c-ray 1.1 Performance

We have been using c-ray for our performance testing for years now. It is a ray tracing benchmark that is extremely popular to show differences in processors under multi-threaded workloads.

Intel Xeon D 1537 C Ray Benchmark
Intel Xeon D-1537 C Ray Benchmark

This is another benchmark that performs well on multi-threaded CPUs. While the Intel Xeon D-1537 performs well in this comparison group, we do have a system in the DemoEval lab that is running the “hard” test in 6-7 seconds. When comparing the D-1537 to older system, you can see that it easily outpaces a single Xeon L5640 from the Westmere-EP generation and the system will fit into less than half the power envelope.

7-zip Performance

7-zip is a widely used compression/ decompression program that works cross platform. We started using the program during our early days with Windows testing. It is now part of Linux-Bench.

Intel Xeon D 1537 Compression Benchmark
Intel Xeon D-1537 Compression Benchmark

We are using a fairly wide comparison set here to show where the Intel Xeon D-1537 falls. The bottom line is that if you are using heavy compression on your storage you can probably replace a dual Intel Xeon L5520 server with a single Intel Xeon D-1537. In our test system with 120TB of raw storage this is likely a 4x power consumption improvement versus a Nahelem-EP series array and 1/10th the rack space required.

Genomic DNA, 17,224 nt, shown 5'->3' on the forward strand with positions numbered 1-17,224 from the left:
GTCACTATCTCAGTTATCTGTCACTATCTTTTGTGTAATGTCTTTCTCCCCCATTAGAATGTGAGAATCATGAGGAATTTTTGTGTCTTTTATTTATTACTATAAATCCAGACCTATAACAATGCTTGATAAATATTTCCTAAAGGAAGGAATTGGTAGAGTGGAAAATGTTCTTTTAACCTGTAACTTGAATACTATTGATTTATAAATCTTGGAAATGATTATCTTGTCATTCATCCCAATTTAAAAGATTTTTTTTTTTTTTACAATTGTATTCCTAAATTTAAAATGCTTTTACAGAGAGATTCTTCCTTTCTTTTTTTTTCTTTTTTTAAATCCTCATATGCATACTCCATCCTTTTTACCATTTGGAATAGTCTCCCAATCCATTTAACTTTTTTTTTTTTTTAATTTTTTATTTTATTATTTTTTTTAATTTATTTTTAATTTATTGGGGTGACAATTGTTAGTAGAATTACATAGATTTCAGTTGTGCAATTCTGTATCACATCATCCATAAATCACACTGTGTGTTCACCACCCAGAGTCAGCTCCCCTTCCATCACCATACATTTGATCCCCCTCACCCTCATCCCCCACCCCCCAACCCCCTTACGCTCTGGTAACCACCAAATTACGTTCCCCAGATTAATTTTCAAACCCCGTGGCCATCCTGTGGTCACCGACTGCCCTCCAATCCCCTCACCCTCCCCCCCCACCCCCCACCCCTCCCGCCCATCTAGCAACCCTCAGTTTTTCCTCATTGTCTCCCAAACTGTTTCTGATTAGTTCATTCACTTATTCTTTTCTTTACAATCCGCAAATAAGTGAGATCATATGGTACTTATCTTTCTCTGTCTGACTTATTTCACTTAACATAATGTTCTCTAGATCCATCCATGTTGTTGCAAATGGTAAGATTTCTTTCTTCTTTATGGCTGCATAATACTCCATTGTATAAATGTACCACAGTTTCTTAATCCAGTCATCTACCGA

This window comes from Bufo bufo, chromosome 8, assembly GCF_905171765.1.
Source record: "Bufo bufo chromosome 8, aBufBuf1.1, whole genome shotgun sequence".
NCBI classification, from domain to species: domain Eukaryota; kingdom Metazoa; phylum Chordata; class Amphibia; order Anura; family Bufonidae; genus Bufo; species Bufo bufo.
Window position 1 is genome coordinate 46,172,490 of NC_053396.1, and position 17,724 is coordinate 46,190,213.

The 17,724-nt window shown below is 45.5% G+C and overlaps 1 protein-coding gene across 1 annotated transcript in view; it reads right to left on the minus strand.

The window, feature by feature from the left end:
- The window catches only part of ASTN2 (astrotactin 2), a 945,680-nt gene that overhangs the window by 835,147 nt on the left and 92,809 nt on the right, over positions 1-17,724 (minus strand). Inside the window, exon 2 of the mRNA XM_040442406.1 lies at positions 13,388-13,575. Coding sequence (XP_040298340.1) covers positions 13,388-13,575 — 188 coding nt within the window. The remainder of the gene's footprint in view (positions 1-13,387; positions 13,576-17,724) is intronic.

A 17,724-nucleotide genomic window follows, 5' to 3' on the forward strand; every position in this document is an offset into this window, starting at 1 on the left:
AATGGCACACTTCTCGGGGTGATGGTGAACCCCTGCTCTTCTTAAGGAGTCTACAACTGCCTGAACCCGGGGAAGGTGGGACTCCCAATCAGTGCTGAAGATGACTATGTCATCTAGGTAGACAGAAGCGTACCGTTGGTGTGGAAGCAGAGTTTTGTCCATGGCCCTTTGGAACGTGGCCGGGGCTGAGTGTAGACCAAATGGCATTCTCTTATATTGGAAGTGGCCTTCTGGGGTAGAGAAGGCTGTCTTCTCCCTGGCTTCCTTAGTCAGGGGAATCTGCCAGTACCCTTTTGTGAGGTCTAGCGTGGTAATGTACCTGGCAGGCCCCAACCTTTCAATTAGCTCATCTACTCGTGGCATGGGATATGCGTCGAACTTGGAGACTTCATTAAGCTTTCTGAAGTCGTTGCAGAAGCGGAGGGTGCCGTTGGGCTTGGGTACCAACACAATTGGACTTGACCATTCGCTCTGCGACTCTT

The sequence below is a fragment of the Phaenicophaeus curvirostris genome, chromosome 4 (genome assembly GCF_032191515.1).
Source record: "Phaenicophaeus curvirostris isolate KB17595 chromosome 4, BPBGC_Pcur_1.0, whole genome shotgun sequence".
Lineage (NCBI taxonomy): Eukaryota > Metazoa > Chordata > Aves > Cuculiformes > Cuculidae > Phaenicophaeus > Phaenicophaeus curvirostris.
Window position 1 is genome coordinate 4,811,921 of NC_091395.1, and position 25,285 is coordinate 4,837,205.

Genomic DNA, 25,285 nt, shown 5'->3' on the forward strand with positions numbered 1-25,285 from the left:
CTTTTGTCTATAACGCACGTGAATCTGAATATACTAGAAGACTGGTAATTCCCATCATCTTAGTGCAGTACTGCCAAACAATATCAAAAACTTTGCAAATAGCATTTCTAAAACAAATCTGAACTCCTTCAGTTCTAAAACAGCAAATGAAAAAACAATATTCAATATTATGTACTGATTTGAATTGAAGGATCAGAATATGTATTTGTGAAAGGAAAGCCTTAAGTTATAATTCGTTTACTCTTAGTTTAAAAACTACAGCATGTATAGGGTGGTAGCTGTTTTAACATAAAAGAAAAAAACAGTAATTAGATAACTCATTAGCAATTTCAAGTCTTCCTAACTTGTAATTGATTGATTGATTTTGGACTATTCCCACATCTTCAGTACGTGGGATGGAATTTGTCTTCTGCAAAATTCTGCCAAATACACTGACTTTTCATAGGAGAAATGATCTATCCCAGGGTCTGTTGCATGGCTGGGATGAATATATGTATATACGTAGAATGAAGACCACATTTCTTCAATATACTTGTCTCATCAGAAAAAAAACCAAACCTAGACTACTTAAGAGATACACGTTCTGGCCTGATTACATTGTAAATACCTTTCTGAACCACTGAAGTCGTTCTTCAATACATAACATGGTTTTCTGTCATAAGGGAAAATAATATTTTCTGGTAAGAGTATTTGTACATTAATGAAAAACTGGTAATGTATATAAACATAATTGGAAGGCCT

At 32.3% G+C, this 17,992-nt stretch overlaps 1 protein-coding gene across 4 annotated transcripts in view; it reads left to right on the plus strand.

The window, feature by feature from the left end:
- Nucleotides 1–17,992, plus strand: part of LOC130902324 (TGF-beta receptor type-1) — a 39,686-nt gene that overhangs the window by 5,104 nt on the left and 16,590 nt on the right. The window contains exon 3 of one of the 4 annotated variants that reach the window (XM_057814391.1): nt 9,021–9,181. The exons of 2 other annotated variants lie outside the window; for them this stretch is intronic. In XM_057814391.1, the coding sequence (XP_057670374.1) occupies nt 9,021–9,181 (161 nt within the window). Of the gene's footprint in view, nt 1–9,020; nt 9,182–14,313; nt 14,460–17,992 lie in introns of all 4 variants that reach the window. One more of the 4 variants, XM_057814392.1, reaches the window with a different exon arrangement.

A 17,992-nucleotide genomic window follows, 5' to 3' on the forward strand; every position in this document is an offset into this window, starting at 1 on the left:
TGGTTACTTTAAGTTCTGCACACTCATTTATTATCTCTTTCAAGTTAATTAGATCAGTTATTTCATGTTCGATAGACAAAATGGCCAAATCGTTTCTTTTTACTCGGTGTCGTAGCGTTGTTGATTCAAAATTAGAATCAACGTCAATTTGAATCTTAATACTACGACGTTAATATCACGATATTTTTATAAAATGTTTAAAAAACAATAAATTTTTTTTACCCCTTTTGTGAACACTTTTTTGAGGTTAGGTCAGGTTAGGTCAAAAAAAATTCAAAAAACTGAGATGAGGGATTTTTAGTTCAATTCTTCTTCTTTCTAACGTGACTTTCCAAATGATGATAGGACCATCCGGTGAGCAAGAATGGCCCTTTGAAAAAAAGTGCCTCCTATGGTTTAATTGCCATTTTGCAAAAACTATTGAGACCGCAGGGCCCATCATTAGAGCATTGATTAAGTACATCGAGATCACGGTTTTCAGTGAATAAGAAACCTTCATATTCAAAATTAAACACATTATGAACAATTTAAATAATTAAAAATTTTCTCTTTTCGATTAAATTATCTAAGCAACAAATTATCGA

NAMD Performance

NAMD is a molecular modeling benchmark developed by the Theoretical and Computational Biophysics Group at the Beckman Institute for Advanced Science and Technology at the University of Illinois at Urbana-Champaign. More information on the benchmark can be found here.

Intel Xeon D 1537 NAMD Benchmark
Intel Xeon D-1537 NAMD Benchmark

Scientific computing is likely not where the Intel Xeon D-1537 is best suited however we can see that even with the lower clocks it is providing more performance than the Intel Xeon D-1528.

Sysbench CPU test

Sysbench is another one of those widely used Linux benchmarks. We specifically are using the CPU test, not the OLTP test that we use for some storage testing.

Intel Xeon D 1537 Sysbench CPU Benchmark
Intel Xeon D-1537 Sysbench CPU Benchmark

Here we can see some benchmark limitations being hit as the scaling between the Intel Xeon D-1537 and the D-1540 / D-1541 is less than we would expect. On the other hand, there are plenty of workloads that are not fully multi-core optimized so this is not uncommon to see.

OpenSSL Performance

OpenSSL is widely used to secure communications between servers. This is an important protocol in many server stacks. We first look at our sign tests:

Intel Xeon D 1537 OpenSSL Sign Benchmark
Intel Xeon D-1537 OpenSSL Sign Benchmark

Moving to the verify results:

Intel Xeon D-1537 OpenSSL Verify Benchmark
Intel Xeon D-1537 OpenSSL Verify Benchmark